Sa’ar launches challenge, accusing Netanyahu of paying his loyalty back with ‘pain’

“If we don’t bring about a change, we are very close to a left-wing government,” Sa’ar warned followers at an election rally.

By World Israel News Staff 

Likud MK Gideon Sa’ar, a former cabinet minister, launched his challenge against Prime Minister Benjamin Netanyahu as party leader and potential prime minister on Monday with both a political and personal attack at a gathering of supporters.

Noting that the incumbent prime minister had failed twice over the past several months in forming a new government following Knesset elections in April and September, Sa’ar told the election rally that “a vote for Netanyahu is a vote for the next opposition leader.”

“If we don’t bring about a change, we are very close to a left-wing government,” Sa’ar warned.

On December 26, the Likud is to hold a primary for the new chairman of the party, who would then be placed in the top spot on the party list for the third Knesset election within a year, scheduled for March 2.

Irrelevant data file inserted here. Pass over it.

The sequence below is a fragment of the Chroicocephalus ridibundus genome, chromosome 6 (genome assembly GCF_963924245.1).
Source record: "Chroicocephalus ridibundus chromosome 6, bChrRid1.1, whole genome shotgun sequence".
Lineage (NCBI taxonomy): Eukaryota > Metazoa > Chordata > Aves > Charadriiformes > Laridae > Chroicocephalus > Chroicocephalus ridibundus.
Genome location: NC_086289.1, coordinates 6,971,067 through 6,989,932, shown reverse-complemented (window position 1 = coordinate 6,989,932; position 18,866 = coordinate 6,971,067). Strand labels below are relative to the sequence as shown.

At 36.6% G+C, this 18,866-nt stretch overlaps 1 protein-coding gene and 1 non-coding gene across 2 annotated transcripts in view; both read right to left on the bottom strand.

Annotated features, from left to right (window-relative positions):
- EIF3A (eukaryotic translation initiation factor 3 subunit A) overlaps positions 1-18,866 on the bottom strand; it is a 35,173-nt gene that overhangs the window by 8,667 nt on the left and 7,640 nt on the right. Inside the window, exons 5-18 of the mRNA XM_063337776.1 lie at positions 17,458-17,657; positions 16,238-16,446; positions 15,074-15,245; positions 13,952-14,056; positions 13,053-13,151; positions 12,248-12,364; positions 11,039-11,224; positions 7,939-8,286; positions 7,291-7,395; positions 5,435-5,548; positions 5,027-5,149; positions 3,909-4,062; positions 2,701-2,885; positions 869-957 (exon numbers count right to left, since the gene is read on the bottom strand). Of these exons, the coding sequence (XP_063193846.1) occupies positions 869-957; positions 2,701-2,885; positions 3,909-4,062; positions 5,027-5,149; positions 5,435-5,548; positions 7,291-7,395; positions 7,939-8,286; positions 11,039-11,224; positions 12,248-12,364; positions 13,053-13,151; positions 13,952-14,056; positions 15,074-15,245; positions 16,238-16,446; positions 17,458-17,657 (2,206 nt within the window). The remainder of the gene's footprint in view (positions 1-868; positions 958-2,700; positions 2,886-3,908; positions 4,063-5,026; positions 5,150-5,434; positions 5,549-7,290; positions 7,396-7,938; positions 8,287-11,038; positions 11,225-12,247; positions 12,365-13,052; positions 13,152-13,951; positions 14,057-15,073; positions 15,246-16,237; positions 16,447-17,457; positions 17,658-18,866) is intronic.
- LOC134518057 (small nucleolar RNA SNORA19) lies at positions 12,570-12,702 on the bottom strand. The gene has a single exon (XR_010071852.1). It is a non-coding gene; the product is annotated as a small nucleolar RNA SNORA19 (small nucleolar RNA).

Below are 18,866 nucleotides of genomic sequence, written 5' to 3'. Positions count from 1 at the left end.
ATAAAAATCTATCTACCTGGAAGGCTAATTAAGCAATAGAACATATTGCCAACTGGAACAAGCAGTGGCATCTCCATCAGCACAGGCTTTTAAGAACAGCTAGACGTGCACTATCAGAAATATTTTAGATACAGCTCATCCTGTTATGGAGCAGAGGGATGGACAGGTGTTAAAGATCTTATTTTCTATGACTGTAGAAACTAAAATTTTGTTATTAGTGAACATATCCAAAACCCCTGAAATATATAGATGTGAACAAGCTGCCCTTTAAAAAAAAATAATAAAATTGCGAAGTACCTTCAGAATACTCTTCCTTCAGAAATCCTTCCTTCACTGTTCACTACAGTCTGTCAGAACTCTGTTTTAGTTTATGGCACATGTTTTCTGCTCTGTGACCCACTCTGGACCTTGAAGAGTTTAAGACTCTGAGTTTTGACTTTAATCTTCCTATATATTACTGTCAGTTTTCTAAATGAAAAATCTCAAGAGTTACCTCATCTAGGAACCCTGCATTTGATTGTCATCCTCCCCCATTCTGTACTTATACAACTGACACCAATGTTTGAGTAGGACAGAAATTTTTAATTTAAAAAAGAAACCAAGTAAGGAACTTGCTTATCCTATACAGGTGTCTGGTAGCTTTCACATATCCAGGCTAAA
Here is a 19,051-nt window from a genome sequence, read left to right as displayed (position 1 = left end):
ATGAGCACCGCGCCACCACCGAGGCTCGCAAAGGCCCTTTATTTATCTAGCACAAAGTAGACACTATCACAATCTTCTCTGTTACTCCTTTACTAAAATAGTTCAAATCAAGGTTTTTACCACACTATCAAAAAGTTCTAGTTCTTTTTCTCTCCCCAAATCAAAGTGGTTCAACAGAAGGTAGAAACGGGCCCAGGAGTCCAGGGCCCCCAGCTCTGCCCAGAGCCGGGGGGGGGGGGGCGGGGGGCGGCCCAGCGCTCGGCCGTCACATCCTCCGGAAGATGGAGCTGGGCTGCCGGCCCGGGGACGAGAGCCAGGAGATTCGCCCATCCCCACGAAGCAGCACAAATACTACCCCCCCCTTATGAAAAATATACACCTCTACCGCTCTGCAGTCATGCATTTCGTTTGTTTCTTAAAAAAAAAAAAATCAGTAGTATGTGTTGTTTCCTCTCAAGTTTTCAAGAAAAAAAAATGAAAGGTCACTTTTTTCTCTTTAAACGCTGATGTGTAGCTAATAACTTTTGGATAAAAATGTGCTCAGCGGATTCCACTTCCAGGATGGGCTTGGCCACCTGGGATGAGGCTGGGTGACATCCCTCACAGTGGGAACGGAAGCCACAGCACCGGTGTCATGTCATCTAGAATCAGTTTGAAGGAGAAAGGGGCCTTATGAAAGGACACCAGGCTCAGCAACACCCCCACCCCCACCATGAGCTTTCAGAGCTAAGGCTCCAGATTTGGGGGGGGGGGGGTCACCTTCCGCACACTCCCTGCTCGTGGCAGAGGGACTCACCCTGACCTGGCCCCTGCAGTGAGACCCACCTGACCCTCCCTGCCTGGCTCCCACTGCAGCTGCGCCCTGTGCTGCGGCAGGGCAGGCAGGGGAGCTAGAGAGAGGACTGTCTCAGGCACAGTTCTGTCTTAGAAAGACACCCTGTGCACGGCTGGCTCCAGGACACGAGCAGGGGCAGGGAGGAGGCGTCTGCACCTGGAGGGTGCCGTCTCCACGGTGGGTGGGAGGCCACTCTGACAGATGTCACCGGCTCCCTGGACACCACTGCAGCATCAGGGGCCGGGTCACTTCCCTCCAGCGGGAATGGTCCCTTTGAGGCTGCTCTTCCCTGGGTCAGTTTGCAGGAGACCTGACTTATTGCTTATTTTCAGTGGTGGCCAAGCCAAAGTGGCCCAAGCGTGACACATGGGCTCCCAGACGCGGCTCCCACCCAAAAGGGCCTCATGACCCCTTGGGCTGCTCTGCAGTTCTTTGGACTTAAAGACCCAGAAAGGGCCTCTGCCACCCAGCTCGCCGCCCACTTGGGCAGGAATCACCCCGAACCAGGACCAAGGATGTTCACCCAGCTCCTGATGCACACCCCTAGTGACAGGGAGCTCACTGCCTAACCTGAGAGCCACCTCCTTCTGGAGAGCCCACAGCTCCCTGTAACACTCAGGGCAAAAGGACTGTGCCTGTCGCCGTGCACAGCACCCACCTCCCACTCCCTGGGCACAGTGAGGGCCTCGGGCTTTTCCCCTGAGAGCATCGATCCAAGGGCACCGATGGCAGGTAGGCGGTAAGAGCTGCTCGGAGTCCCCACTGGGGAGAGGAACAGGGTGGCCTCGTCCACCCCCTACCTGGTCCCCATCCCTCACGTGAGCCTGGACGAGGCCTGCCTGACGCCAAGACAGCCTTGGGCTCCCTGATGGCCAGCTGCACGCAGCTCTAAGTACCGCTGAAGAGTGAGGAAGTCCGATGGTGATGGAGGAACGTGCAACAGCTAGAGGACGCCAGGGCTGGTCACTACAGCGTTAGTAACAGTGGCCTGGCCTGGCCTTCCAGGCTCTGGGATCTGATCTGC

Sa’ar praised Netanyahu as “one of the greatest leaders of the Likud and Israel and one of the most important prime ministers that we’ve had.”

However, the former confidant of the prime minister told the audience that “there is no one in politics for whom I did more” but that, in return, Netanyahu “hurt me, hounded me, paid me back with pain for my good deeds, because I always did my best to focus on the good of the party and the good of the state.”

Disenchanted by the actions of the prime minister and for personal reasons, Sa’ar had taken a break from politics but returned ahead of last April’s Knesset election. He finished in one of the top spots in a Likud primary for the party list that proceeded the April national ballot, though Netanyahu was openly discouraging Likud party members from voting for the man who had become a nemesis to the prime minister.

Outside the hall where Monday night’s rally took place in Or Yehuda, in the Greater Tel Aviv Area, a handful of demonstrators who had gathered to protest the Sa’ar challenge labeled his supporters as “traitors.”

Sa’ar has appealed to a Likud court, requesting that it order the installation of cameras in primary polling stations after the party’s elections committee rejected his request on Monday to monitor the voting and counting process with video cameras.

In his appeal, Sa’ar noted that Netanyahu had called for the installation of cameras at polling stations in the September Knesset election.